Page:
The Boroff Collection: Goblets, Memories and Friendships

The Boroff Collection: Goblets, Memories and Friendships April 1- December 31, 2017

April 1-December 31, 2017 in the Museum of American Glass

The Boroff Collection: Goblets, Memories, and Friendships shares the passion of contemporary glass art goblet collectors, Barbara and Alan Boroff.  Through the display of a curated selection of goblets from their collection this exhibit tells the story of their journey as collectors, illustrates their style, and exemplifies their connection to and respect for the artists.  

“My feeling about goblets?  They’re like potato chips. Seriously. I feel that if you start somebody with a goblet, it’s very easy to buy another one.”

– Barbara Boroff

Studio Glass of the 1960s and 1970s

Barbara and her husband Alan were, “conscious of trying to make a historic collection once we started. I wanted to get the old stuff. I wanted to get the starters, even, I wanted a historical collection. I didn’t want just what I liked. We both felt we…were collecting to make it a worthwhile collection for people to see.”

 

Josh Simpson, 1984

Josh Simpson, 1984

Studio Glass of the 1980s and 1990s

The Boroffs enjoyed collecting a contemporary art form in part because “90% of the people are still alive. The magic of the goblets, of the glass, so that you could really have your footnotes not be in a book but from a real person, and we have met many, many of the glass workers, and that again is so much of the draws of why it’s so important.”

 

Noble Effort (Richard  Marquis and Ro Purser), undated

Noble Effort (Richard Marquis and Ro Purser), undated

Studio Glass of the 2000s to today

Barbara continues to support the contemporary artists who use glass. “I run craft shows and that’s something that I did for 30 years. I was always very conscious and very caring about the artists making a living, and I still feel very strongly. I’m upset when I hear people pushing artists to get a better price. You forget they have to eat, too. It’s more than just ‘I got a good buy on this’ kind of thing.”

 

Zach Puchowitz, 2002

Zach Puchowitz, 2002

Artists Over Time, Old and New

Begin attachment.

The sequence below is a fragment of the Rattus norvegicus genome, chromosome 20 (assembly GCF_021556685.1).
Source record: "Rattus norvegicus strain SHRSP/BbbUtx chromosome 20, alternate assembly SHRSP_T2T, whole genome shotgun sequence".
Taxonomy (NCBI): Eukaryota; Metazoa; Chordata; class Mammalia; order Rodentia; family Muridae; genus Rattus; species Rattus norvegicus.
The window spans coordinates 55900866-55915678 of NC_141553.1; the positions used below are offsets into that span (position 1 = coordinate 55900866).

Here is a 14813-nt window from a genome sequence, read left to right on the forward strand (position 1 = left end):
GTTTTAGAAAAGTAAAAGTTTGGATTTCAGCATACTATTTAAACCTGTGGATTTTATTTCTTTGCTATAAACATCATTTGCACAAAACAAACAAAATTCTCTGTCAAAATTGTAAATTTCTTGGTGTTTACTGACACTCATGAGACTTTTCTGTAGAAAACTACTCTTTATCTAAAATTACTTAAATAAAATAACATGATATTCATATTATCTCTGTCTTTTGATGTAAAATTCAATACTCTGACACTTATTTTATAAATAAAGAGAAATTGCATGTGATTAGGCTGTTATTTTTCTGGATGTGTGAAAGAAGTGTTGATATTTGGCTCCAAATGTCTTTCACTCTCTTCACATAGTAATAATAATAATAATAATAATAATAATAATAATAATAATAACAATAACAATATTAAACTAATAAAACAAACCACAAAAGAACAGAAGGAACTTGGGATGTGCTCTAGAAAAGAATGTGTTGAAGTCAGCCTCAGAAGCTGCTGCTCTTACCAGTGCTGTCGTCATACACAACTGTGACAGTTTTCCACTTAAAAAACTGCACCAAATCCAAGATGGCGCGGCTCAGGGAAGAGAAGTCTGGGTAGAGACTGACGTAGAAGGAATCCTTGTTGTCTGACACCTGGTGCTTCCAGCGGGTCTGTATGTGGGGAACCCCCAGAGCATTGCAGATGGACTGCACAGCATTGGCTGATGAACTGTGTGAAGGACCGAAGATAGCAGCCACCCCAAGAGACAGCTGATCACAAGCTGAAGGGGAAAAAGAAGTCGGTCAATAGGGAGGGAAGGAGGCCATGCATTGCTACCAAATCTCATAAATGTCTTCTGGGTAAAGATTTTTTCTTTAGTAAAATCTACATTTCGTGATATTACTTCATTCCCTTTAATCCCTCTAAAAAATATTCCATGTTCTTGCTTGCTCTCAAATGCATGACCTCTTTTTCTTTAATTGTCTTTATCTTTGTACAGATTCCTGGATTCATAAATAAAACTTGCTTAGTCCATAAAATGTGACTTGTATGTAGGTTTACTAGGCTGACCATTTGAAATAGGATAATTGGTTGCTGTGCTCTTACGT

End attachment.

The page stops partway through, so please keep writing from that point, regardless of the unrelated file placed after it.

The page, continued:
Within the Boroff collection are pieces by the same artists, acquired at different stages of their careers. “See how I have been able to watch the artists grow? That was also a priority.”

 

Charles Savoie, undated

Charles Savoie, undated

Collectors Over Time, First and Latest

Both Barbara and Alan, “are collectors by personality and interest. And we were skiing in Vale and I said ‘Why don’t we buy a goblet as a memento of the trip?’ and since he likes to collect, of course, he said yes, and that’s how we started. Then we became enamored of the whole thing, and it grew into a major part of our lives.”

 

Cody Nicely, undated

Cody Nicely, undated

Relationship with Artists

On their relationship with artists Barbara notes, “Well, it’s very important for you as an artist and me as a collector to communicate because you want me to buy your stuff and I’m much more apt to buy it if I have a personal relationship. It’s amazing…how many personal relationships have developed because, again, the famous people are still alive.”

 

Ricky Bernstein, 2003 (created for Alan Boroff)

Ricky Bernstein, 2003 9craeted for Alan Boroff)

Relationship with WheatonArts, CGCA Fellows

Through her relationship with WheatonArts, Barbara was introduced to artists. “I knew David Lewin [WheatonArts Glass Studio Artist 1990-1997] very well. Anytime there was a new goblet maker at Wheaton he would call me.”

 

Lucio Babacco, 1999

Lucio Bubacco, 1999

Relationship with WheatonArts, Staff and Volunteers

Barbara feels goblets are “a wonderful introduction to an amazing art form that is very much undervalued and underappreciated,” noting many people don’t know where to learn about glass, where to buy it, or where to meet the artist. She and Alan educated themselves. “I have a lot of books, we got a lot of books. We went to as many glass events as possible, we went for several years to Wheaton.”

Tony DePalma, 1984

Tony Depalma, 1984

Goblets on Display, in Museums and Galleries

Barbara has lent pieces of the collection to museums and has curated shows in galleries. “Our passion si the goblets. partially because I’ve been to many museums that have glass, including yours, but nobody has any collection of contemporary goblets. I’ve had our goblet collection in several museums. I want them to be seen. I want more people to know about glass.”

Rick Schneider and Nikki Vahle, 2001

Strathmeyer and Kelly, undated

Goblets on Display in the Home

With over 650 pieces in the collection, the Boroffs designed elegant ways of displaying the goblets in their home. Having seen back-lit cases, Barbara and Alan, “both got the idea at the same time to ask different artists to do our shelves and it was just a struck of lightning that we did.”

Abby Modell, undated

Abby Modell, undated